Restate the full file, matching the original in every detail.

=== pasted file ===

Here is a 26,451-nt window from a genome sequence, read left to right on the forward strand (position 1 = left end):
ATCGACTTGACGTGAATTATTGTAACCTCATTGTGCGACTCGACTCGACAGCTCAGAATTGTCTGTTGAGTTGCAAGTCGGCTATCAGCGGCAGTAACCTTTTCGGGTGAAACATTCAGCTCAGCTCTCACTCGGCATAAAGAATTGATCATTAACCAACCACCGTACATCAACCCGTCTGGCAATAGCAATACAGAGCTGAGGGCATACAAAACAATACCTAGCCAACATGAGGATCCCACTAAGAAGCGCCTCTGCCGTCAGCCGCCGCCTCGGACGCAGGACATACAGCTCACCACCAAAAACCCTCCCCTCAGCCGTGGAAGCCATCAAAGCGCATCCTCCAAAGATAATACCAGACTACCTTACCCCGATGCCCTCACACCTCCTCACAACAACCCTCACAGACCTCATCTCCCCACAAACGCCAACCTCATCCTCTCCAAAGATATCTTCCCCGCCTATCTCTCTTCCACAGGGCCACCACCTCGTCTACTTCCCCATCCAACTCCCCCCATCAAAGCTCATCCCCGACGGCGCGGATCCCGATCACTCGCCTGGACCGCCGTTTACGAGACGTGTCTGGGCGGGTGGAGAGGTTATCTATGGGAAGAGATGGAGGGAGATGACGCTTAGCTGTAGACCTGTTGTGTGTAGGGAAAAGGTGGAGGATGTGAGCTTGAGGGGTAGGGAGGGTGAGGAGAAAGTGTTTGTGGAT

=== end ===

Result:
Here is a 26,451-nt window from a genome sequence, read left to right on the forward strand (position 1 = left end):
ATCGACTTGACGTGAATTATTGTAACCTCATTGTGCGACTCGACTCGACAGCTCAGAATTGTCTGTTGAGTTGCAAGTCGGCTATCAGCGGCAGTAACCTTTTCGGGTGAAACATTCAGCTCAGCTCTCACTCGGCATAAAGAATTGATCATTAACCAACCACCGTACATCAACCCGTCTGGCAATAGCAATACAGAGCTGAGGGCATACAAAACAATACCTAGCCAACATGAGGATCCCACTAAGAAGCGCCTCTGCCGTCAGCCGCCGCCTCGGACGCAGGACATACAGCTCACCACCAAAAACCCTCCCCTCAGCCGTGGAAGCCATCAAAGCGCATCCTCCAAAGATAATACCAGACTACCTTACCCCGATGCCCTCACACCTCCTCACAACAACCCTCACAGACCTCATCTCCCCACAAACGCCAACCTCATCCTCTCCAAAGATATCTTCCCCGCCTATCTCTCTTCCACAGGGCCACCACCTCGTCTACTTCCCCATCCAACTCCCCCCATCAAAGCTCATCCCCGACGGCGCGGATCCCGATCACTCGCCTGGACCGCCGTTTACGAGACGTGTCTGGGCGGGTGGAGAGGTTATCTATGGGAAGAGATGGAGGGAGATGACGCTTAGCTGTAGACCTGTTGTGTGTAGGGAAAAGGTGGAGGATGTGAGCTTGAGGGGTAGGGAGGGTGAGGAGAAAGTGTTTGTGGAT